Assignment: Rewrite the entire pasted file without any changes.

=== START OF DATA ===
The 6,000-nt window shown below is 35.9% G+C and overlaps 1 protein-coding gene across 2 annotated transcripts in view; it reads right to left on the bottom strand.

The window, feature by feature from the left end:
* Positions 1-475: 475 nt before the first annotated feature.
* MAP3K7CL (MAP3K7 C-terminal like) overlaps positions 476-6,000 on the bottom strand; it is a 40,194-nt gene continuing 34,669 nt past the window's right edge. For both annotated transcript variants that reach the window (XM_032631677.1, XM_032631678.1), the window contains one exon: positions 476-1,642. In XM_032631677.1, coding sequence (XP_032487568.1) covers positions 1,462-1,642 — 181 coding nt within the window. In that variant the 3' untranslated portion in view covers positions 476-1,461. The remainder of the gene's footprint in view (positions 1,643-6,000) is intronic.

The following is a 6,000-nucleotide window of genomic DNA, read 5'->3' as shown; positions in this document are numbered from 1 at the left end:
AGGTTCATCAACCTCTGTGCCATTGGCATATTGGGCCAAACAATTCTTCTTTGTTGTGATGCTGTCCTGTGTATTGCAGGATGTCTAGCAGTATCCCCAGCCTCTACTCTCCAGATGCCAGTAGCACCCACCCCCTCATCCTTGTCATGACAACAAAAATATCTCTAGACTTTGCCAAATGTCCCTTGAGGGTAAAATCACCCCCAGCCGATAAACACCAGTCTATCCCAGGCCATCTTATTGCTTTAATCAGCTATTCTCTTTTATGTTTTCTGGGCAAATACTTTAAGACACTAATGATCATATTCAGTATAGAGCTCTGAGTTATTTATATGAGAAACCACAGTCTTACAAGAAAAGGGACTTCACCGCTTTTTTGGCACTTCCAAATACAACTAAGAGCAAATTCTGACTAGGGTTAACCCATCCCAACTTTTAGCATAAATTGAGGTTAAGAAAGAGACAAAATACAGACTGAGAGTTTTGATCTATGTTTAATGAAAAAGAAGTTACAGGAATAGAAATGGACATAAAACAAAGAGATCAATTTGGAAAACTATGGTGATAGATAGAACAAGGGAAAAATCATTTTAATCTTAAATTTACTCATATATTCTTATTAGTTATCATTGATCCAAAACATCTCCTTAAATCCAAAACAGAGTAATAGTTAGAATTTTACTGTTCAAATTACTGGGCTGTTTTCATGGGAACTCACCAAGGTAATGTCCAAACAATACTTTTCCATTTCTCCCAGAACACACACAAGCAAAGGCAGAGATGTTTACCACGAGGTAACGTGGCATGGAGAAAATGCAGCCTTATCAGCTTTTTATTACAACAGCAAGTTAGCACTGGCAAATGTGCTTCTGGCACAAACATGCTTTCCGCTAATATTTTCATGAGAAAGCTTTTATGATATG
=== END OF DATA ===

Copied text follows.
The 6,000-nt window shown below is 35.9% G+C and overlaps 1 protein-coding gene across 2 annotated transcripts in view; it reads right to left on the bottom strand.

The window, feature by feature from the left end:
* Positions 1-475: 475 nt before the first annotated feature.
* MAP3K7CL (MAP3K7 C-terminal like) overlaps positions 476-6,000 on the bottom strand; it is a 40,194-nt gene continuing 34,669 nt past the window's right edge. For both annotated transcript variants that reach the window (XM_032631677.1, XM_032631678.1), the window contains one exon: positions 476-1,642. In XM_032631677.1, coding sequence (XP_032487568.1) covers positions 1,462-1,642 — 181 coding nt within the window. In that variant the 3' untranslated portion in view covers positions 476-1,461. The remainder of the gene's footprint in view (positions 1,643-6,000) is intronic.

The following is a 6,000-nucleotide window of genomic DNA, read 5'->3' as shown; positions in this document are numbered from 1 at the left end:
AGGTTCATCAACCTCTGTGCCATTGGCATATTGGGCCAAACAATTCTTCTTTGTTGTGATGCTGTCCTGTGTATTGCAGGATGTCTAGCAGTATCCCCAGCCTCTACTCTCCAGATGCCAGTAGCACCCACCCCCTCATCCTTGTCATGACAACAAAAATATCTCTAGACTTTGCCAAATGTCCCTTGAGGGTAAAATCACCCCCAGCCGATAAACACCAGTCTATCCCAGGCCATCTTATTGCTTTAATCAGCTATTCTCTTTTATGTTTTCTGGGCAAATACTTTAAGACACTAATGATCATATTCAGTATAGAGCTCTGAGTTATTTATATGAGAAACCACAGTCTTACAAGAAAAGGGACTTCACCGCTTTTTTGGCACTTCCAAATACAACTAAGAGCAAATTCTGACTAGGGTTAACCCATCCCAACTTTTAGCATAAATTGAGGTTAAGAAAGAGACAAAATACAGACTGAGAGTTTTGATCTATGTTTAATGAAAAAGAAGTTACAGGAATAGAAATGGACATAAAACAAAGAGATCAATTTGGAAAACTATGGTGATAGATAGAACAAGGGAAAAATCATTTTAATCTTAAATTTACTCATATATTCTTATTAGTTATCATTGATCCAAAACATCTCCTTAAATCCAAAACAGAGTAATAGTTAGAATTTTACTGTTCAAATTACTGGGCTGTTTTCATGGGAACTCACCAAGGTAATGTCCAAACAATACTTTTCCATTTCTCCCAGAACACACACAAGCAAAGGCAGAGATGTTTACCACGAGGTAACGTGGCATGGAGAAAATGCAGCCTTATCAGCTTTTTATTACAACAGCAAGTTAGCACTGGCAAATGTGCTTCTGGCACAAACATGCTTTCCGCTAATATTTTCATGAGAAAGCTTTTATGATATG